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Home / Doug's Chocolate Republic  /   Review:Frey Tiramisu

     
Frey Tiramisu 
Posted: 22 September 2011    4.0 
Frey Tiramisu Too bad Frey doesn't know what it's doing. Imagine a mediocre chocolate maker combining his subpar milk chocolates with a sloppy tiramisu recipe and calling the final product innovative. That atrocity is this bar.   The chocolate had a slippery sleazy feel, just like its manufacturer.   
Avg price/gram: USD 0.031   Cocoa %: 37  Size: 100g  Swiss chocolate 
       


I'll summarize Frey in the very sentence they print on the back of their chocolate bar wrappers:  "Frey is the best selling chocolate and therefore number 1 in Switzerland." 

Is that good English?  Is it clever?  Does it make Frey stand out?  Not really.  Actually, it's misleading, just like Frey's chocolates are.  It would've sufficed for Frey to say "Frey is Switzerland's best-selling chocolate" and leave it at that.  Being the best selling may make you number 1 . . . or it may not.   Actually, whether Frey is or isn't Switzerland's best selling chocolate is open for interpretation.  It is, if you measure the amount of chocolate produced and sold by Frey's factories. It isn't if you discount all the private-label branding Frey does, where the consumers don't even know they're buying a chocolate manufactured by Frey. Frey only started pushing out its own brand of chocolates around 2007.

Frey hasn't impressed me in the past and I wouldn't have gone near them again if the choice were mine. I was grocery shopping with my wife in an upmarket grocery store called Gourmet Market. As we were approaching the checkout aisle, of course what do we see but chocolates.  Grocery stores know that placing the junk food just before the checkout counter always grabs a few extra bucks out of your wallet.  My wife loves tiramisu, and when she saw the name on this Frey bar, she knew she wanted to try it.  She wasn't concerned about the brand. The chocolates could be from Switzerland or Sudan. She didn't know or care.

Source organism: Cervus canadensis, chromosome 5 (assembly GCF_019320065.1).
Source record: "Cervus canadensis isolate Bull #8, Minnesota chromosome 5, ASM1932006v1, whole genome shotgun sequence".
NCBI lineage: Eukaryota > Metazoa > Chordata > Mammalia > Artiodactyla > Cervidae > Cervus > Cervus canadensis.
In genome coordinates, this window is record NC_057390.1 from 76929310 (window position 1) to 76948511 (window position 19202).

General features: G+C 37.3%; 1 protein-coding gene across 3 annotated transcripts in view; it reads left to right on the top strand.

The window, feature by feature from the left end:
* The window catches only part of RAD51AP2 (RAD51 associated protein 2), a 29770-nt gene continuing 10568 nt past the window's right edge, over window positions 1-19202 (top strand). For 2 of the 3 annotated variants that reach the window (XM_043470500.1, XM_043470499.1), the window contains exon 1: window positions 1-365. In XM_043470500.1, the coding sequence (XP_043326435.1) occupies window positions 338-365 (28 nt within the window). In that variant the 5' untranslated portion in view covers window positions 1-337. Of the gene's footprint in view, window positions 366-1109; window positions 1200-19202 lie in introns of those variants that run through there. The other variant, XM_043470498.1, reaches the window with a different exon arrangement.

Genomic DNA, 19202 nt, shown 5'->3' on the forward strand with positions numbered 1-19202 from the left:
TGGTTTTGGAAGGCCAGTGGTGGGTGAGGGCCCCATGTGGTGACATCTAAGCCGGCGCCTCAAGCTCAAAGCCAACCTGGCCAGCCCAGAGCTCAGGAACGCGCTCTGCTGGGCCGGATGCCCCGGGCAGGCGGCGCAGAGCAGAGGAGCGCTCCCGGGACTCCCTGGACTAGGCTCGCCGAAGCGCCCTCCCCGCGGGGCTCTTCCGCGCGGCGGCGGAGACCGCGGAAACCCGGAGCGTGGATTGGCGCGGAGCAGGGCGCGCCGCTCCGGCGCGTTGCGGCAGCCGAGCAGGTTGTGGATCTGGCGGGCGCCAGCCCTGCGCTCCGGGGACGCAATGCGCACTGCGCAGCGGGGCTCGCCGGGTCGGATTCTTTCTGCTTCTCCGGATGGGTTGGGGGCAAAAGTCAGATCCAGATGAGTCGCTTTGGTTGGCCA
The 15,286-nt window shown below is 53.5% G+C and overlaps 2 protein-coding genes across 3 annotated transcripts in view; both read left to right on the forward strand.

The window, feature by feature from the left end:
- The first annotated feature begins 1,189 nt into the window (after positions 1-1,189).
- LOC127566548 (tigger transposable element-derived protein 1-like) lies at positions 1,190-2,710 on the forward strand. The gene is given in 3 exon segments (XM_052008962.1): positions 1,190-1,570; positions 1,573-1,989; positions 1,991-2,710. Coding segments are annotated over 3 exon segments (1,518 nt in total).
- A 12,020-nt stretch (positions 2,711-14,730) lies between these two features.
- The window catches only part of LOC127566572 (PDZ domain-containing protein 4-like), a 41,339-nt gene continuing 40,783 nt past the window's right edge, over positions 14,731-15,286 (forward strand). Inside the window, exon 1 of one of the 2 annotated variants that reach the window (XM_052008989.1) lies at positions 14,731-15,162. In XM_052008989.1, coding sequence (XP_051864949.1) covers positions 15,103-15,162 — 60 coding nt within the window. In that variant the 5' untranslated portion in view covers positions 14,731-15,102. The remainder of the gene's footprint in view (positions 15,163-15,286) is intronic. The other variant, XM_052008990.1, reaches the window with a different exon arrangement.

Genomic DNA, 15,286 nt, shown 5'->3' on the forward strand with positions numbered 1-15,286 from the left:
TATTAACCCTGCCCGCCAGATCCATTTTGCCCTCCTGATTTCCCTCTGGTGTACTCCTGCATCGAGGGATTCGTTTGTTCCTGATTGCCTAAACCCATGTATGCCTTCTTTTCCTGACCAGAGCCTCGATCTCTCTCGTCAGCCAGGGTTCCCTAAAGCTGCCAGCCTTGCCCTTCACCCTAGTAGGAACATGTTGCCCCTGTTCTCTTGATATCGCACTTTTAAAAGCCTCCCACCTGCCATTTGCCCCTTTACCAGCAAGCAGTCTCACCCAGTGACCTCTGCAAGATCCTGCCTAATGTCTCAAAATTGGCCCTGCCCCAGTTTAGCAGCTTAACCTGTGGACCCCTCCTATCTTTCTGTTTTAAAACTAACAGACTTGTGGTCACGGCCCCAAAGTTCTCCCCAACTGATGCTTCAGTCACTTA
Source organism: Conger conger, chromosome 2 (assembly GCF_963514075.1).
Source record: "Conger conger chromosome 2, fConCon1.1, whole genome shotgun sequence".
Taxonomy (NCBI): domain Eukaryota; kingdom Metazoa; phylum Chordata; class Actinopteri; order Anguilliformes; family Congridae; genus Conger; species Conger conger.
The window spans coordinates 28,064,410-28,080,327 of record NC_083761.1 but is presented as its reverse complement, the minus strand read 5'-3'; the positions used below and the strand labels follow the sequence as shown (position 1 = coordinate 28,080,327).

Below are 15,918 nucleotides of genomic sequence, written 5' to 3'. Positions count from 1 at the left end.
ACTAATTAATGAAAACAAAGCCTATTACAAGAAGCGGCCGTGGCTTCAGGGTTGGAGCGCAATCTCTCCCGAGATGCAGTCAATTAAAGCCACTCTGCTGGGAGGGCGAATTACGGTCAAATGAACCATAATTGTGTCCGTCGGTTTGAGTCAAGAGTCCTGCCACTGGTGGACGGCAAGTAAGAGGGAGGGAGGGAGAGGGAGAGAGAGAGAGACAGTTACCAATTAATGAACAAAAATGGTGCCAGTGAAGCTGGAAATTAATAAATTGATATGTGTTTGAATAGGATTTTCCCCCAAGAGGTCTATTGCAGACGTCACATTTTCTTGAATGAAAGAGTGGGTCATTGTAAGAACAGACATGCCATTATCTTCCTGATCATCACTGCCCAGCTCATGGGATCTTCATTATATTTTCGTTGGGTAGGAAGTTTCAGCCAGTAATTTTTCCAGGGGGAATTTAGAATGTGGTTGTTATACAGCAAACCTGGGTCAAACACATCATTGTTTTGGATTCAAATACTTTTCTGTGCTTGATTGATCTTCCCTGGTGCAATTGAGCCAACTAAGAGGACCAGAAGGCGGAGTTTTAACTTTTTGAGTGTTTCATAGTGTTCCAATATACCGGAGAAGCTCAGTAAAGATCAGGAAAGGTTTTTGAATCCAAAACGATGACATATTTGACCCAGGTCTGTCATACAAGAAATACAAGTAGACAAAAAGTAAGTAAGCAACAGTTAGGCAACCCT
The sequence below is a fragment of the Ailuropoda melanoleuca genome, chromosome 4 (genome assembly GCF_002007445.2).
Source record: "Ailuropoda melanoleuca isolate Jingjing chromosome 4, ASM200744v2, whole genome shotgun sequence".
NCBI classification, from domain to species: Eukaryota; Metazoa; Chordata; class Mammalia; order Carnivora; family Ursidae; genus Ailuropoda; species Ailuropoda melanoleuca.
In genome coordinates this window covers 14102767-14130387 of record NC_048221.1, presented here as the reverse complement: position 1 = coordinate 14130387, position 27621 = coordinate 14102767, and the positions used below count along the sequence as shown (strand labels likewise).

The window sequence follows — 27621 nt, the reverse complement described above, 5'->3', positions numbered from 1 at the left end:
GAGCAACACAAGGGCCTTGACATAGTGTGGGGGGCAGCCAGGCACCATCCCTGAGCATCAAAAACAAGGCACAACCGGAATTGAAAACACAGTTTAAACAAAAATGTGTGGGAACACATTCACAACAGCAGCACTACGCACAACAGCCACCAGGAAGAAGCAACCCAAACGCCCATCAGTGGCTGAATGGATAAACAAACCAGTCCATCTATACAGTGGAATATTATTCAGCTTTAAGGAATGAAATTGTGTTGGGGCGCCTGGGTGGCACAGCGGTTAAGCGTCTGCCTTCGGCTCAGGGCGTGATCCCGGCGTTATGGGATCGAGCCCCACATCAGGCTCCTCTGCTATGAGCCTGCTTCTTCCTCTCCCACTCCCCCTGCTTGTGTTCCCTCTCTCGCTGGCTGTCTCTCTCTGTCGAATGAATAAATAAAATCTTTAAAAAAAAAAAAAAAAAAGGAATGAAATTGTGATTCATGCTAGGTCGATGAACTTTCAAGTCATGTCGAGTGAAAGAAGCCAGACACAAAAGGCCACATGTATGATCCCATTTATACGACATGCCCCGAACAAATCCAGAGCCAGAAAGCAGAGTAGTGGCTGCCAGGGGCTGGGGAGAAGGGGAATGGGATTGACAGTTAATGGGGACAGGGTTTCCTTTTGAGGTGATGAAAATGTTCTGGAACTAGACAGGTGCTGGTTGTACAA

Tiramisu is one of those desserts I didn't know about, then one day did, then thought in retrospect I always knew about it.  Doing some research on tiramisu for this article, I realize I couldn't have always known about it.  Depending upon whose account you believe, tiramisu as an Italian dessert was invented sometime between the end of 1969 and 1980.  It's a new dessert -- ladyfingers quickly dipped in coffee to hold their shape, later assembled with zabaglione (a mix of egg yolks, sugar, Marsala, lemon zest, and vanilla extract), pastry cream, and mascarpone cheese.  I love the stuff.   I've sampled it more in close to 5 years in Thailand than I ever did in my entire life leading up to that.         

Too bad mass producer Frey doesn't know what it's doing.  Imagine a mediocre chocolate maker combining his subpar milk chocolates with a sloppy tiramisu recipe and calling the final product innovative.  That atrocity is this bar.  Really, how could this chocolate or tiramisu be good?  The chocolate contains vegetable oils so Frey can reduce the amount of more expensive cocoa butter.  The tiramisu part uses mascarpone powder, not real mascarpone cheese.   

Frey's Tiramisu is too sweet.  The bar is very thin and you don't get a sense of the various layers you'd be relishing in a real (well-made) tiramisu.  The chocolate had a slippery sleazy feel, just like its manufacturer.    

The tiramisu at the hotel where my wife works costs about the same as this bar, after you apply her employee discount.  I'll be heading over to her hotel the next time and drop this one in the trash bin on the way out.   

If you liked reading this, consider savoring these reviews:
 Lotte Ghana Mild from Korea -- 25% cocoa solids
 Ritter Sport Whole Hazelnuts from Germany -- 30% cocoa solids
 The Complete Chocolate Republic Index


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